In the early days on the American frontier, hunters and traders gathered in rendezvous to exhibit their wares, swap hides for other necessities and in general learn what was going on in remote parts of the territories. Alpaca shows serve those same purposes for breeders: a chance to get together, see progeny from different herdsires, market alpacas for sale, show off the products of breeding programs, and find out in the show ring how experienced, expertly-trained judges view and place the alpacas.
Alpaca shows usually consist of 4 sections: Halter, Production classes (sometimes called group or optional classes), performance classes and fleece/fiber arts. The halter classes may be further divided into regular halter, shorn and composite. In all halter classes, group and fleece classes, suri and huacaya alpacas are shown separately. In the performance ring, they compete together. In the halter classes, males and females are shown separately. Some shows may only offer halter classes, but larger shows are strongly encouraged to offer as many sections as possible. Let’s walk through the door of a fairly large alpaca show:
You’ll see alpacas in lines of pens from wall to wall in the area commonly referred to as the “barn,” usually a maximum of three animals per 8’ x 10’ pen. A typical farm may have a stall for three females, one for males, and one for the owner’s display booth. Larger farms often have two or three stalls combined for females and another equally large section for males. If you are looking for a particular farm, go to “Show Central,” usually a desk or stall area where the organizers of the show can be found. That’s the place to find stall locations, the schedule for showing, and information about any educational events being held in conjunction with the show.
Smaller shows may only have one or two rings, while larger shows can have three or four. A ring is a fenced-off area usually 60’ X 80’, enough to accommodate a maximum class size of 11. Let’s sit down in the bleacher area and try to figure out what is going on. In the ring, you’ll see a Judge, assisted by a Ring Steward. We have learned from the show book or schedule that we are watching the full-fleece male huacaya classes, with separate age groups of juveniles, yearlings, and 2-year+ in the black color group. The males entered in this class are in a holding pen where the Gatekeeper makes certain they are all present and lined up oldest to youngest. The Judge signals the 1st Exhibitor and his/her alpaca to enter the ring and walk across in a traffic pattern directed by the steward. During this walk, the Judge will watch carefully how the alpaca moves, how balanced he is on his feet, whether there are any conformation faults that might affect the animal’s rank in the class, and many other characteristics evident in movement. After all males in this class have entered the ring in this manner and been lined up by the steward, the Judge will being a close inspection of each alpaca, asking the Exhibitor to show the alpaca’s teeth and hold him steady for examination of the fiber. The Judge will look for uniformity of crimp, fineness, density and color throughout the fleece, and other characteristics found in the AOA Show Rule book. This being a male class, the Judge will also lift the alpaca’s tail and examine the testicles for size consistent with the age group.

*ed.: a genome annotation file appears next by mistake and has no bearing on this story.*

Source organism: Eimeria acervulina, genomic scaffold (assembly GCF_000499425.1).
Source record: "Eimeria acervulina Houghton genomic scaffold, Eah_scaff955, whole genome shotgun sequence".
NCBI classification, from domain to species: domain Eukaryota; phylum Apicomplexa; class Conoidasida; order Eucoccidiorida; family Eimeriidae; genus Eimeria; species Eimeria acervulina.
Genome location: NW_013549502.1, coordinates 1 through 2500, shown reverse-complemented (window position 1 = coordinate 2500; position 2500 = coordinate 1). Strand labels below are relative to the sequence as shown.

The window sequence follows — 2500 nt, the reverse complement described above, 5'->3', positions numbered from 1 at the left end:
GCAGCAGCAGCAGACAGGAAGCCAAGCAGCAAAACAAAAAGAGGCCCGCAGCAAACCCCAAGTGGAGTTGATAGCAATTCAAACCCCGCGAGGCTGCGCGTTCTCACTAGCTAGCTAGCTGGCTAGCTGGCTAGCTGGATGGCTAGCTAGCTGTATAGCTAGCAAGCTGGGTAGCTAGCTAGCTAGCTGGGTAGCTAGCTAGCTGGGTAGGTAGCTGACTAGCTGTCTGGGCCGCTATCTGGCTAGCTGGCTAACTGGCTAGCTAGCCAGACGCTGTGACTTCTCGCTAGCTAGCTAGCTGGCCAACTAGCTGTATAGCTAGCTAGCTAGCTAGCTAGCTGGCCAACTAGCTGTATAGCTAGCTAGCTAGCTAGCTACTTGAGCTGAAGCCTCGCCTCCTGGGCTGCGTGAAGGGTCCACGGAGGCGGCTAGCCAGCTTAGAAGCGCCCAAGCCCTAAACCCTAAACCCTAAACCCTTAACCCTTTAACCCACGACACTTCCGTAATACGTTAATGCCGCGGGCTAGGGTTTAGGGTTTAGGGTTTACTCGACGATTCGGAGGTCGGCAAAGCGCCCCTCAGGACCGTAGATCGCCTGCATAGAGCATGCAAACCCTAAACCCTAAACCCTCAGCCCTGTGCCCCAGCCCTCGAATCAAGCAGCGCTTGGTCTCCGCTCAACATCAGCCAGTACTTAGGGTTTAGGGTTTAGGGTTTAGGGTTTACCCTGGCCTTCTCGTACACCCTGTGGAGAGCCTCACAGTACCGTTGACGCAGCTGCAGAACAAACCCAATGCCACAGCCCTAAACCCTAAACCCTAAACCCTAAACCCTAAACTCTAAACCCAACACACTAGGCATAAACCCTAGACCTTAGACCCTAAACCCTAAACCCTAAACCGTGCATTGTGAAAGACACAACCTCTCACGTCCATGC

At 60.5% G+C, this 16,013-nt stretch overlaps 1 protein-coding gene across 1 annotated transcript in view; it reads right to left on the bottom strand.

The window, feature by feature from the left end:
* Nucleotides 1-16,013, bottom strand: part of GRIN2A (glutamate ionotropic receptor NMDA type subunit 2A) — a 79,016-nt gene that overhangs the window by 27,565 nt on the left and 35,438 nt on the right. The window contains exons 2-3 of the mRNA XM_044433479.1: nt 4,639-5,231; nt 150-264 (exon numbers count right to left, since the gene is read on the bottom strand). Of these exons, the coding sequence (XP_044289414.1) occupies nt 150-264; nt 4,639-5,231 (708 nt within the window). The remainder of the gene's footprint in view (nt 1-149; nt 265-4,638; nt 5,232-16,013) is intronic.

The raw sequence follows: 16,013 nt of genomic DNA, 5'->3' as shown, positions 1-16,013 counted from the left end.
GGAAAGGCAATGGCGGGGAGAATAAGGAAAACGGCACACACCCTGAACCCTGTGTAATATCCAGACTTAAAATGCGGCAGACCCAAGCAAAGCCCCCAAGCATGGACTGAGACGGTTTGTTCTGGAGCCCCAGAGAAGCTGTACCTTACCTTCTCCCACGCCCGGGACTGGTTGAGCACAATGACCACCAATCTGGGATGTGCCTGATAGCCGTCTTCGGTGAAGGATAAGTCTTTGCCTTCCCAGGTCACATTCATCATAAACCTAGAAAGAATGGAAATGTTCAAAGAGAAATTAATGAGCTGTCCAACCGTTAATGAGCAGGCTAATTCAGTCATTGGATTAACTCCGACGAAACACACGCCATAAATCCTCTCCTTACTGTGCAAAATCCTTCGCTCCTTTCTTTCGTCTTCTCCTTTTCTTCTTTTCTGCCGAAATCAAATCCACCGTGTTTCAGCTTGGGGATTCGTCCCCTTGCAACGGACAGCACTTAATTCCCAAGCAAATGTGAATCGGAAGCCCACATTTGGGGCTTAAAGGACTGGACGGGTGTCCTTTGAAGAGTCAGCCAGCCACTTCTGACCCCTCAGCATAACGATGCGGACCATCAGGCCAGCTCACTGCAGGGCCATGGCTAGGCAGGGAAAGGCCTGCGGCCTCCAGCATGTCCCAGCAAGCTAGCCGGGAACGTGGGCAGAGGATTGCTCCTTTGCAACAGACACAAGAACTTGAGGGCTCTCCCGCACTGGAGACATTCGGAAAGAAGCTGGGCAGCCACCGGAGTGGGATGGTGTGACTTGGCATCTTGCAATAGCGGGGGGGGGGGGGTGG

After the Judge has examined each alpaca, he/she will again usually take another walk around looking at the animals from different angles and begin signaling the top selections to come forward. Most shows award 6 places, so a normal procedure is for the Judge to excuse the others not among the top six. After making the final placements, written on the placing card by the Steward and signed by the Judge, the Judge gives oral reasons for the winners, hopefully with a microphone so all the attendees can hear.
This process is completed for the classes in each age group for this color. Then the 1st and 2nd place winners for each class are called back into the ring for a Male Color Championship. From among the 1st Place winners, a Champion is selected and then the 2nd behind that winner is brought forward and from those now in the first rank a Reserve Champion is selected.
While we watch this ring of huacayas, there may be another ring judging suris or female huacayas in a similar fashion…but wait, there ‘s some very different activity going on in another ring!